The place, which hosts antique shops and second-hand bookstores under the historically covered bazaar structure, has become a place frequented by antique lovers and collectors in Kemeraltı. The second-hand booksellers offer books that still carry the smell of the period they were written, while the antique shops host artifacts and items that once saw their prime in our country and became the object of many stories. You can attend antique auctions or design markets on certain days at the Antique Dealers' Bazaar.
Abacıoğlu Inn is one of the inns subsequently built in the area, encouraged by the increasing port trade in the 18th century. Abacızade Hacı Mustafa Ağa commissioned it in the early 18th century. The building was used for accommodation, trade, and storage purposes and was located within the Jewish quarters, adjacent to the cellar of the Greek church. Featuring nine rooms and seven lower basements at the time of its construction, Abacioglu Inn earned the Respect for History – Local Conservation Competition organized by the İzmir Metropolitan Municipality and Philippe Rotthier European Prize for Architecture awards with its restoration work that was completed in 2007. You can enjoy the historical inn at one of the nice food & beverage spots in the colorful two-story spaces overlooking its spacious tree-lined courtyard.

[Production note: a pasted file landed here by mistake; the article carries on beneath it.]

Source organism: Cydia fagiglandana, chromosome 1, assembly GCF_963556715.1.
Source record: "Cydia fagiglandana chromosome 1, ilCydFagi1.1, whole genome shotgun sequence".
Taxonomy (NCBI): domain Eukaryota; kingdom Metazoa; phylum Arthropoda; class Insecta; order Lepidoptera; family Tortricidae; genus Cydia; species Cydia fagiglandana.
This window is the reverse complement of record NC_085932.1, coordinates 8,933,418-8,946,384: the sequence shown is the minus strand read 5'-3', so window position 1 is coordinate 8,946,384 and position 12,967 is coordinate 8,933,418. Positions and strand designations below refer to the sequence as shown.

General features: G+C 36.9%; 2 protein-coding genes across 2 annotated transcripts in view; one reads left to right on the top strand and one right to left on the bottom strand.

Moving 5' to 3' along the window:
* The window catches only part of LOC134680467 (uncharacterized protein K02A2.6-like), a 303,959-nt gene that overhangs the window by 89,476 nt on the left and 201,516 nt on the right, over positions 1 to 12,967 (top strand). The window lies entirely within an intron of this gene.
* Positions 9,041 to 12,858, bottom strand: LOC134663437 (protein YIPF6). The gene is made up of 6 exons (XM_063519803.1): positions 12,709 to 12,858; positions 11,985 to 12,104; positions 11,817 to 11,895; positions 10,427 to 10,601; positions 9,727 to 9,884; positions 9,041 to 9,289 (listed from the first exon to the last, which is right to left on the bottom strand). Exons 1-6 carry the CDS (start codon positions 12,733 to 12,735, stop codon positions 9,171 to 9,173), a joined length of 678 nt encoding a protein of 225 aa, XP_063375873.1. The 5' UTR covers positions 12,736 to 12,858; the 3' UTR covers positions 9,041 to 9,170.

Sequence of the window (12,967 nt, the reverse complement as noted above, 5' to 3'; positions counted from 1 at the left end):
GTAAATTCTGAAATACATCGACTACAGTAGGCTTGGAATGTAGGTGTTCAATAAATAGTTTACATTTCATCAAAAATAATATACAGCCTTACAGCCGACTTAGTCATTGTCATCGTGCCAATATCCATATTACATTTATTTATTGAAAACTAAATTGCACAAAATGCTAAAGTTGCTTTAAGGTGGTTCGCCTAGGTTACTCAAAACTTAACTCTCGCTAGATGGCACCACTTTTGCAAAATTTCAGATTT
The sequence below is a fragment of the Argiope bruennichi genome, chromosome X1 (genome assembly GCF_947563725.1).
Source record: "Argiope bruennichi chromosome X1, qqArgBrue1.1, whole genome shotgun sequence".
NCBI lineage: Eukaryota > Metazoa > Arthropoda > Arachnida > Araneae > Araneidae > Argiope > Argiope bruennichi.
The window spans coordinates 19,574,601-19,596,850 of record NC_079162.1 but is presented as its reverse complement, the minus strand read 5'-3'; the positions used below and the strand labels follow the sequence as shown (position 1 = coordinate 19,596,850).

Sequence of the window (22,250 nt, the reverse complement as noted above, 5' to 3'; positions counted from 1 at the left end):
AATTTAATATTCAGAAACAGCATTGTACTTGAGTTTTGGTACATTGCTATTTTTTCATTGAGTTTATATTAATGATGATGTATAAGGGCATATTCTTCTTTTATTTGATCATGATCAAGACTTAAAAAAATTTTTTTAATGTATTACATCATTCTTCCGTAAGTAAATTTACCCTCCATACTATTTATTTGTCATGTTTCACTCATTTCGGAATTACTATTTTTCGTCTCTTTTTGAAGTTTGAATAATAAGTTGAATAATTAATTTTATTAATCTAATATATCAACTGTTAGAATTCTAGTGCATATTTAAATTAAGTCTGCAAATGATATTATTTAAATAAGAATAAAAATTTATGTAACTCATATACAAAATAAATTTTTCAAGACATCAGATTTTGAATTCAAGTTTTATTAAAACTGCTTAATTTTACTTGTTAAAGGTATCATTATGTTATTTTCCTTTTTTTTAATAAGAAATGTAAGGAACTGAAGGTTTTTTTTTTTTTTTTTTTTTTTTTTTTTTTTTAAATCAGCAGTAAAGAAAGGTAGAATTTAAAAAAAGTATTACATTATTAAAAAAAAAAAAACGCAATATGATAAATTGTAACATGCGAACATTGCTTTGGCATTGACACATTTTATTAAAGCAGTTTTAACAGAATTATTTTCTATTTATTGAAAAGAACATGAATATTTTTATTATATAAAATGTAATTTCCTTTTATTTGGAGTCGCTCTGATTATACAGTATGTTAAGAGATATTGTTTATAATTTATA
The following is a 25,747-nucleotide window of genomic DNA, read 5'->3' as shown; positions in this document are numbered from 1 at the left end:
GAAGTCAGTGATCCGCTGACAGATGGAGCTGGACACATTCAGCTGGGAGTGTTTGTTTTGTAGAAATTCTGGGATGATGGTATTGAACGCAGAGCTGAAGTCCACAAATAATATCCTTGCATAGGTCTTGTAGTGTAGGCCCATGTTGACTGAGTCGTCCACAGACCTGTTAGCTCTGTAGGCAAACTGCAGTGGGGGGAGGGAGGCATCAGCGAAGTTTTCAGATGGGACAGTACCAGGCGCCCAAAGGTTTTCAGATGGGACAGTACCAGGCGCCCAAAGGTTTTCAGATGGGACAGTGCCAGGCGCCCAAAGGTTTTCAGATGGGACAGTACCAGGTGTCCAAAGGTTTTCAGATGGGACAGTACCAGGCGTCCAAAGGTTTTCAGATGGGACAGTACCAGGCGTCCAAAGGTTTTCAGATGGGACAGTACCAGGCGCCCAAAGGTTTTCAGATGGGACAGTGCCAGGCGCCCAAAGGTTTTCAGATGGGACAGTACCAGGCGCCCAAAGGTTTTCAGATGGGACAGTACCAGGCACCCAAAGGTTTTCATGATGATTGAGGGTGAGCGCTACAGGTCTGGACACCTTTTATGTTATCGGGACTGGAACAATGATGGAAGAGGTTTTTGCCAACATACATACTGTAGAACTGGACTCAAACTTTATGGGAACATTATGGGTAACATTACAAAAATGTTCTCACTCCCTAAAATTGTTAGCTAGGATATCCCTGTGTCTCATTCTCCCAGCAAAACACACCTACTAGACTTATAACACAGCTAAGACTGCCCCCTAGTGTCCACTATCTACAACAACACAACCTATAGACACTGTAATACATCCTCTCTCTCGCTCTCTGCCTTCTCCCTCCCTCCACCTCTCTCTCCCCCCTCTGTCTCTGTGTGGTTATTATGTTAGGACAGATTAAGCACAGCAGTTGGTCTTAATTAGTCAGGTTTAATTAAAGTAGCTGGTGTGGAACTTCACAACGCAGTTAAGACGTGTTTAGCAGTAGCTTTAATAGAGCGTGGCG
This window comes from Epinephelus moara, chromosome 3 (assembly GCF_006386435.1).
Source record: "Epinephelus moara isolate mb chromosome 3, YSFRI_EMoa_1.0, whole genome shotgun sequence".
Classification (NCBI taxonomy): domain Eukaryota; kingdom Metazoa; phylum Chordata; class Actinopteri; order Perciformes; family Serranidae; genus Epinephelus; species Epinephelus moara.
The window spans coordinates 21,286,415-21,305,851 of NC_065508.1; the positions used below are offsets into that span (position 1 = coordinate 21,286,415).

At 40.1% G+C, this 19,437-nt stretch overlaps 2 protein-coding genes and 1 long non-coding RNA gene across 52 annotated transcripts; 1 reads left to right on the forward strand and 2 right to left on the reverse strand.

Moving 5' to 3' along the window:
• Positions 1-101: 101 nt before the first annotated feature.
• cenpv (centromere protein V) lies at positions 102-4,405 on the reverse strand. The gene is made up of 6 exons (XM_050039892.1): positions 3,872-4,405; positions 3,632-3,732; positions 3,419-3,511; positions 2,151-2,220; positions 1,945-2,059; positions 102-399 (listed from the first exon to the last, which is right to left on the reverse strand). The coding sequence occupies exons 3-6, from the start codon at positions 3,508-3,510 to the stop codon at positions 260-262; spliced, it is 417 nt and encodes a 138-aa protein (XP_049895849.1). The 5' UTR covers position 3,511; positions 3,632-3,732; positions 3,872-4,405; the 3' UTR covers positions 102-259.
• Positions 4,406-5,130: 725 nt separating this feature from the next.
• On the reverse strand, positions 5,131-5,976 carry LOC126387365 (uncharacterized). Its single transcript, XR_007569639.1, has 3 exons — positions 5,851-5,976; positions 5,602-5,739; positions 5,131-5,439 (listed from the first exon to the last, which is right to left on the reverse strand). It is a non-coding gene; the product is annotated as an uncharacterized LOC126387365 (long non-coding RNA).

We are in the place currently known as Yeşildirek Passage and formerly known as Yeşildirek Bathhouse. The bathhouse, reportedly owned by the charitable foundation of the famous Ottoman Grand Vizier Merzifonlu Kara Mustafa Pasha, was heated using wood fire in its early years. In the following years, coal replaced wood as the fuel source for Yesildirek Bathhouse, resulting in its canal bursting due to the high temperature. After becoming dysfunctional, the bathhouse has come into use as a passageway since 1963. After entering the passageway, you only need to take a simple look to understand that the building used to be a bathhouse. The colorful round, hexagonal and star-shaped skylights on the dome of the hot room take you down the memory lane of its old days.
The exquisite architecture of the Kestanepazarı Mosque puts it among the city's most unique and beautiful mosquesKızıl İbrahim Masjid, also known as Eminzade Hacı Mehmet Ağa and previously located in the same place, was converted into a mosque in 1731. After a severe earthquake in 1868, Mısırlı Hacı Hüseyin Nuri Efendi had the mosque rebuilt into its current form. Later, a school, library, and fountain were added next to the mosque. Until recently, the inscription at the mosque's entrance, a quote from Evliya Çelebi's Travel Book, was assumed to refer to this mosque while it had been written about the Kemeraltı Mosque. On the lower floor of the Kestanepazarı Mosque, which has walls made of cut stone, several shops share a similar two-story layout with various other monumental mosques in Kemeraltı.